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  • Clinical Outcomes in Idiopathic Intracranial Hypertension

    Final Number:
    1123

    Authors:
    Ali S. Haider BS; Vittorio Stumpo; Richa Thakur; Waseem Wahood MS; Elena Chen; Caleb Gottlich; Dean M Leonard BS; Justin McCaslin; Joseph Hise; Kennith Layton

    Study Design:
    Other

    Subject Category:

    Meeting: Congress of Neurological Surgeons 2018 Annual Meeting

    Introduction: There is limited data on the safety and effectiveness of venous sinus stenting for idiopathic intracranial hypertension (IIH).

    Methods: We present a single-center retrospective study of 57 cases of IIH. JMP Pro Version <13> (SAS Institute Inc., Cary, NC, 1989-2016) was used for statistical analysis.

    Results: A total of 57 patients were included in the analysis. The study group was composed of 95% female and 5% male patients whose mean age at the time of treatment was 35.8 years (range 17-63) and median BMI was 33.8 kg/m2 (range 21.4-57.1). The most common symptoms encountered were papilledema (53%) visual acuity changes (53%), visual obscuration (46%) and blurred vision (12%). Tinnitus and diplopia were present only in 9% of the population. Median highest venous pressure and median pressure gradient were 27 (range 7-70) and 15 (range 0-50) mmHg. Medical treatment with acetazolamide was attempted in 51% patients while 65% of the patients underwent venous sinus stent placement. Among the latter, antithrombotic treatment prior to stenting consisted of aspirin (74%) and clopidogrel (79%). Stenting led to resolution of stenosis in 92% of patients with a complication rate of 8%. Median length of hospital stay of the stented patients subgroup was 1 day (range 0-13 days). Multivariate regression analysis showed that BMI was not significantly correlated with venous pressure or pressure gradient after adjusting for age, gender and presenting symptoms.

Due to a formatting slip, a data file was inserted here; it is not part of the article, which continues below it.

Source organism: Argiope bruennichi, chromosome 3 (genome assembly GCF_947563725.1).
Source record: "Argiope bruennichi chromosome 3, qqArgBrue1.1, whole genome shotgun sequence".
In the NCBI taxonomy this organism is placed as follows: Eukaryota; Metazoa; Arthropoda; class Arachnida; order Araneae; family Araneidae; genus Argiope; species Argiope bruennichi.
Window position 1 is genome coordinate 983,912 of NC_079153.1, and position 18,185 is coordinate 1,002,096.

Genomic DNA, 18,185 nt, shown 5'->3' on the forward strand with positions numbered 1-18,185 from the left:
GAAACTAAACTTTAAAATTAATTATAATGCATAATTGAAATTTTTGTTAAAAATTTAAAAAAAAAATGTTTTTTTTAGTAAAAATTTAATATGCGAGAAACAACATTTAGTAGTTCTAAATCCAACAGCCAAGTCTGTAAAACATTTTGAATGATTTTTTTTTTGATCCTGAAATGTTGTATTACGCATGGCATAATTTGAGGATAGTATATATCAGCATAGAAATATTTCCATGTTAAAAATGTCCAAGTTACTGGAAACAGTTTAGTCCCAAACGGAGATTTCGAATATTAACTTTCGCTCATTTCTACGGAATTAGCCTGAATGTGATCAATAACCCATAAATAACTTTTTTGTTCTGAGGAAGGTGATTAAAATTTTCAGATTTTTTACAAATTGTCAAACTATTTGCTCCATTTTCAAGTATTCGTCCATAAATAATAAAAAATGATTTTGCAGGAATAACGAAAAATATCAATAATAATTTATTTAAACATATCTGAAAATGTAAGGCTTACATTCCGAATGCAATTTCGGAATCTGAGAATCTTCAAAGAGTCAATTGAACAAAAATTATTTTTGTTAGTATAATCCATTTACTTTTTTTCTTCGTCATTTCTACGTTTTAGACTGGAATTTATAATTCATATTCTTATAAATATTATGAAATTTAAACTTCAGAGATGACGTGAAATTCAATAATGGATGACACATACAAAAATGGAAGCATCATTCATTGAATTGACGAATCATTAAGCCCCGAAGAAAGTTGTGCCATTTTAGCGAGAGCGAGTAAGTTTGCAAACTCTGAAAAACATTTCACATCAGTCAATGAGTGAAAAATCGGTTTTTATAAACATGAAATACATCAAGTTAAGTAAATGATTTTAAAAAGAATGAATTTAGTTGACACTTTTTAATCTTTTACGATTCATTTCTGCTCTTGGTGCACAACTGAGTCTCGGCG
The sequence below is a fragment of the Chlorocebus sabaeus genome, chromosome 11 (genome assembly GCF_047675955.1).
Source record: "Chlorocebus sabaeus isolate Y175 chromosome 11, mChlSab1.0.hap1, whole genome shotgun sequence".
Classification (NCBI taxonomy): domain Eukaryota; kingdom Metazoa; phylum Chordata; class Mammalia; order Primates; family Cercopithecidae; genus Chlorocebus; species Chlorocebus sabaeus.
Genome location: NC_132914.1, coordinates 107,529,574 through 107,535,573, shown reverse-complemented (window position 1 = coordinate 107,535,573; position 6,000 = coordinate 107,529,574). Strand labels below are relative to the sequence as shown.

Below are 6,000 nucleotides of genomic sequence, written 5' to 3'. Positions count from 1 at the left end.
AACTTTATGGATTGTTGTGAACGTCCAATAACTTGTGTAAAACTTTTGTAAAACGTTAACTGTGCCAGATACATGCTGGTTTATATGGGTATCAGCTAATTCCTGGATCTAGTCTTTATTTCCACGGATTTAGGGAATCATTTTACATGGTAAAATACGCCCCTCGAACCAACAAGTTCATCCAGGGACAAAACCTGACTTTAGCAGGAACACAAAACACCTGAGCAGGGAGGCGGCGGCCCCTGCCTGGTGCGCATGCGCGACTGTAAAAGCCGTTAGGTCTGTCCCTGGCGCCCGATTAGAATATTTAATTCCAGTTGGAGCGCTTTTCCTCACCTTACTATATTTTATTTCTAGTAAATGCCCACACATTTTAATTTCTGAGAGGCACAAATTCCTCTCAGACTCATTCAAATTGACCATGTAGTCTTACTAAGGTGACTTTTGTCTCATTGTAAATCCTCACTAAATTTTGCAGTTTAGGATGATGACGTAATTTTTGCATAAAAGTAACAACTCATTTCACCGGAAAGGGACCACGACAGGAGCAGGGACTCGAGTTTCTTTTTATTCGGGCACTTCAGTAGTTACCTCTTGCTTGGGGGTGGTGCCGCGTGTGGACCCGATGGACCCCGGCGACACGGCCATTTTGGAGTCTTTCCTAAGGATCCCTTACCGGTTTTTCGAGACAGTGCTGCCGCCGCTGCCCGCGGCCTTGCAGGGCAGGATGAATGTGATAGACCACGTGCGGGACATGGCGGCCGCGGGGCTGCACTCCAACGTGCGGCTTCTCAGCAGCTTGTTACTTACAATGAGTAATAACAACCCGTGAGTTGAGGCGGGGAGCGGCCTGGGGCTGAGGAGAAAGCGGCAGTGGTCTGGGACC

Conclusions: Our findings provide additional evidence of the relative frequency of IIH presenting symptoms and confirm that stenting is a safe and effective treatment for pseudotumor cerebri. Further studies are needed to better characterize the heterogenous presentation of IIH, optimal timing of treatment and follow-up and the impact of high BMI on the pathophysiology of IIH.

    Patient Care: Our study shows an alternative therapy for IIH that is refractory to medication with a low rate of complications.

    Learning Objectives: 1. Learning the relative frequency of presenting symptoms of IIH. 2. Review of the basics for IIH treatment 3. Assessment of relation between BMI and highest venous pressure and pressure gradient.

    References: 1. Fifty shades of gradients: does the pressure gradient in venous sinus stenting for idiopathic intracranial hypertension matter? A systematic review. Cameron M. McDougall, MD, Vin Shen Ban, MB BChir, MRCS, Jeffrey Beecher, DO, Lee Pride, MD, and Babu G. Welch, MD Published online March 2, 2018; DOI: 10.3171/2017.8.JNS17459. 2. Venous sinus stenting for idiopathic intracranial hypertension: a review of the literature. Ross C Puffer, Wessam Mustafa, Giuseppe Lanzino. J NeuroIntervent Surg 2013;5:483–486. doi:10.1136/neurintsurg-2012-010468 3. Venous sinus stenting for reduction of intracranial pressure in IIH: a prospective pilot study. Kenneth C. Liu, MD, Robert M. Starke, MD, Msc, Christopher R. Durst, MD, Tony R. Wang, MD, Dale Ding, MD, Webster Crowley, MD, and Steven A. Aewman, MD. Published online December 23, 2016; DOI: 10.3171/2016.8.JNS16879.

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